Business closures do not yet appear to have increased as a result of the coronavirus (COVID-19) pandemic, according to the latest Experimental Statistics about business creation and closures. This is probably because of the time it takes for a business to close, delays in the reporting process, and government support for businesses.

The number of businesses removed from the Inter-Departmental Business Register (IDBR) (business closures) in the UK in Quarter 2 (Apr to Jun) 2020 was slightly lower than the average number of businesses removed in the past three years. Although it might be expected that more businesses would close as a result of the coronavirus pandemic, there are notable lags in the removal of a business from the IDBR, because of economic, legal and statistical processes. As such, increased business closures from the coronavirus pandemic may not yet be visible in these statistics, and may be reflected in data in subsequent quarters.

Additionally, government support to businesses and easements at Companies House (such as an extended period to file their accounts) may have prevented or postponed some business closures.

The number of business creations in the UK in Quarter 2 2020 was also slightly lower than in Quarter 2 2019. This is broadly in line with expectations for a fall in business creation resulting from the coronavirus (COVID-19) pandemic, although the decline is not that pronounced.

Business creations also slowed during the economic downturn of 2008 to 2009, and may reflect increased uncertainty, a lack of good market opportunities, or other factors that make starting a business unattractive at present.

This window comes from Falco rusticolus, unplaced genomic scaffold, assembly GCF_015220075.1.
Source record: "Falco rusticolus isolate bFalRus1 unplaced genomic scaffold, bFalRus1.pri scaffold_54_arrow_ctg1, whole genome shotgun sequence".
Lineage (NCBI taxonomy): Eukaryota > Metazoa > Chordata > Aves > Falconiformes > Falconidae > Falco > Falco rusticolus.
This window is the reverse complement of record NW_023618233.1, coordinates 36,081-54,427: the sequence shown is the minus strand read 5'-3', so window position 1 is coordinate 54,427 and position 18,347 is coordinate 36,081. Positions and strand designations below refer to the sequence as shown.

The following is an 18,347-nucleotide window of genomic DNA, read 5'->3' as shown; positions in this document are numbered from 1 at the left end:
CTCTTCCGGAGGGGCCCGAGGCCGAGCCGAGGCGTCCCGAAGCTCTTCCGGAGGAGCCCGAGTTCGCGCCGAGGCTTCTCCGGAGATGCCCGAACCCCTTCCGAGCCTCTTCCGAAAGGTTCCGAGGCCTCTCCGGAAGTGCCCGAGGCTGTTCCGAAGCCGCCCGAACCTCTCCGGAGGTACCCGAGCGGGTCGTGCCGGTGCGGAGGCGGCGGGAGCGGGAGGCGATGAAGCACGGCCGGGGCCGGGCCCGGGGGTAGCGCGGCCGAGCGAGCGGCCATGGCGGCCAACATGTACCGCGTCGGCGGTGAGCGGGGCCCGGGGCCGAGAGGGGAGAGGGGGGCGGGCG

5 August 2020

Shielding behaviours changing with updated guidance

The guidance for clinically extremely vulnerable (CEV) people has changed in recent weeks. This is reflected in the responses to our Shielding Behavioural Survey.

Our latest survey was carried out between 9 and 16 July. It shows more CEV people are leaving their home and receiving visitors at their home.

Almost half (48%) of CEV people report not leaving their home at all or only leaving for exercise. This is lower than the 60% of people who said the same in the previous survey between 24 and 30 June.

The percentage of CEV people receiving no visitors at their home (other than for support for personal care) has decreased in each of the past three surveys. Between 28 May and 3 June, 87% of CEV people told us they had not received visitors at their home. This fell to 83% in the next survey (9 to 18 June), then 77% in the following one (24 to 30 June).

On 6 July, guidance for CEV people shielding changed to include forming a support bubble with another household. In our latest survey, 65% of CEV people reported receiving no visitors to their home (other than support for personal care).

Fifteen percent of CEV people live with someone under the age of 16 years. A fifth of those said living with children is impacting their ability to shield.

CEV shielding workers

Over a quarter (28%) of CEV people who were advised to shield were in employment before lockdown. Of that 28% of CEV people:

  • 11% continued to work outside their home
  • 37% now work from home
  • the remaining 52% were either furloughed, joined the self-employed income support scheme or stopped working

An estimated 38,000 (6%) CEV people who worked before lockdown said they would not return to work in the next four months. A fifth (21%) of CEV workers said they would continue to work from home for the next four months. That’s down from the 37% who said they are working at home now.

Almost one in four (23%) CEV workers said they didn’t know what their plans were for the coming four months. There is some variation in how comfortable CEV people are with returning to work outside their homes.

More than two thirds (68%) of CEV workers said they were comfortable (44%) or completely comfortable (24%) with returning to work outside their home. However, their comfort level was dependent on protective measures being in place.

In comparison, 32% of CEV workers said they are not comfortable with returning to work outside their home.